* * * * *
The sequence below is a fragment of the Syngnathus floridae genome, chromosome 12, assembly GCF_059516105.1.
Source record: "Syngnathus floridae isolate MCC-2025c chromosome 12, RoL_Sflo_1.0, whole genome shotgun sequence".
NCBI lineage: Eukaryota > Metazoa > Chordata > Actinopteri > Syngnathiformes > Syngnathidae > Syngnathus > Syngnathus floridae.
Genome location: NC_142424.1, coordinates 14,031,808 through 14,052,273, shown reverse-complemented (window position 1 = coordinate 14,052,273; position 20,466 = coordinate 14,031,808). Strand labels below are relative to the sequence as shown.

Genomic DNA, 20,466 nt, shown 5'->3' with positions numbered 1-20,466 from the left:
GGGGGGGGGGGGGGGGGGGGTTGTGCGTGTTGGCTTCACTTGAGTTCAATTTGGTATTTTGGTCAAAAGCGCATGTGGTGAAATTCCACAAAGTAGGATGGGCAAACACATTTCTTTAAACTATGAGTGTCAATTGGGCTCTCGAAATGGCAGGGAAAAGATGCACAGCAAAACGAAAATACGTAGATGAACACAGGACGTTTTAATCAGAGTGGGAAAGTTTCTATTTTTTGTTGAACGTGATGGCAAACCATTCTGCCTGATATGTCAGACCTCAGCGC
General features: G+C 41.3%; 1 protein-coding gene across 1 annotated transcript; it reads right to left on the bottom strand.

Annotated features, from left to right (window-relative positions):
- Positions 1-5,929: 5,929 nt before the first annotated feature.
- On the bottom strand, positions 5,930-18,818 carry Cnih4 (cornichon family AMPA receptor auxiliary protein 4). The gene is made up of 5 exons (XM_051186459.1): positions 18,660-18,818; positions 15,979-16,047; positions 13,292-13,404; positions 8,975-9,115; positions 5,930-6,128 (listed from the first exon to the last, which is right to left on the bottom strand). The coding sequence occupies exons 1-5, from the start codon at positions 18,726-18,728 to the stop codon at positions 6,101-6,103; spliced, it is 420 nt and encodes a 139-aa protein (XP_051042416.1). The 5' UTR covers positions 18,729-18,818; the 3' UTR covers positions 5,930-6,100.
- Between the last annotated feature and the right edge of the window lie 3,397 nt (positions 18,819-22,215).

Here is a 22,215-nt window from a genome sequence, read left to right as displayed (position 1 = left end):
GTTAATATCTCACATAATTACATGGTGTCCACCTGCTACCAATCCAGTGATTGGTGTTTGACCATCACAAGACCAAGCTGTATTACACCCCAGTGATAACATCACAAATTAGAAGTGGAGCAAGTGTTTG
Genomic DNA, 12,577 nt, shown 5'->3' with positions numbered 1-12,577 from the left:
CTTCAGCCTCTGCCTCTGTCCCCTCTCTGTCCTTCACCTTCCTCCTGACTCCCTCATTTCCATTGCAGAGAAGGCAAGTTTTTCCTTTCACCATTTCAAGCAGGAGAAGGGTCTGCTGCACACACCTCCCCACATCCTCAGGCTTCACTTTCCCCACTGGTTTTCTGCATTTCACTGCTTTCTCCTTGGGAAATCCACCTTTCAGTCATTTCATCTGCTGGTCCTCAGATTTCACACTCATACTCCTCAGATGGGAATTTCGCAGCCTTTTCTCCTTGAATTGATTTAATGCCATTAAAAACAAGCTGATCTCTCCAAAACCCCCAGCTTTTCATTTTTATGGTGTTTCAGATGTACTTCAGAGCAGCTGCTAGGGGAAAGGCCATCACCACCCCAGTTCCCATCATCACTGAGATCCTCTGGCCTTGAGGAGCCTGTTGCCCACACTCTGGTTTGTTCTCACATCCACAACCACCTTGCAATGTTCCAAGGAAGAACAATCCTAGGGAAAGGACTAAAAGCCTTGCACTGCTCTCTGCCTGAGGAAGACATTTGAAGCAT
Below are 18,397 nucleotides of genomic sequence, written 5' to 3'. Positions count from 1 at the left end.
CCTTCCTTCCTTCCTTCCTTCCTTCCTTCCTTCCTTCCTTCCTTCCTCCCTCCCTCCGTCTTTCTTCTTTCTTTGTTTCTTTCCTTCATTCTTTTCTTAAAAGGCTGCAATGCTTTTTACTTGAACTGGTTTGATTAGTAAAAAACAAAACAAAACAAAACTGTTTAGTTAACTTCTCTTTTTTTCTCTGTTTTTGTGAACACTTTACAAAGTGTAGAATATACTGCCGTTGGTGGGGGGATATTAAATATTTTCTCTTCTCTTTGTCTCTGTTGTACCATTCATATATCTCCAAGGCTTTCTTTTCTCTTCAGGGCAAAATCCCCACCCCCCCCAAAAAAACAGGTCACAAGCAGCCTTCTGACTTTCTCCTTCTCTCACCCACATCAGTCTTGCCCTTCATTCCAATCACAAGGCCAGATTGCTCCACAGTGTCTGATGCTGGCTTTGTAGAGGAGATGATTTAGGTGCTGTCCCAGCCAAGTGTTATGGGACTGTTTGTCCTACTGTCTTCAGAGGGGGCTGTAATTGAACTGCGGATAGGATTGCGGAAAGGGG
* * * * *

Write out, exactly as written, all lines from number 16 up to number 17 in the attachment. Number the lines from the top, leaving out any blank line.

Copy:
Below are 18,397 nucleotides of genomic sequence, written 5' to 3'. Positions count from 1 at the left end.
CCTTCCTTCCTTCCTTCCTTCCTTCCTTCCTTCCTTCCTTCCTTCCTCCCTCCCTCCGTCTTTCTTCTTTCTTTGTTTCTTTCCTTCATTCTTTTCTTAAAAGGCTGCAATGCTTTTTACTTGAACTGGTTTGATTAGTAAAAAACAAAACAAAACAAAACTGTTTAGTTAACTTCTCTTTTTTTCTCTGTTTTTGTGAACACTTTACAAAGTGTAGAATATACTGCCGTTGGTGGGGGGATATTAAATATTTTCTCTTCTCTTTGTCTCTGTTGTACCATTCATATATCTCCAAGGCTTTCTTTTCTCTTCAGGGCAAAATCCCCACCCCCCCCAAAAAAACAGGTCACAAGCAGCCTTCTGACTTTCTCCTTCTCTCACCCACATCAGTCTTGCCCTTCATTCCAATCACAAGGCCAGATTGCTCCACAGTGTCTGATGCTGGCTTTGTAGAGGAGATGATTTAGGTGCTGTCCCAGCCAAGTGTTATGGGACTGTTTGTCCTACTGTCTTCAGAGGGGGCTGTAATTGAACTGCGGATAGGATTGCGGAAAGGGG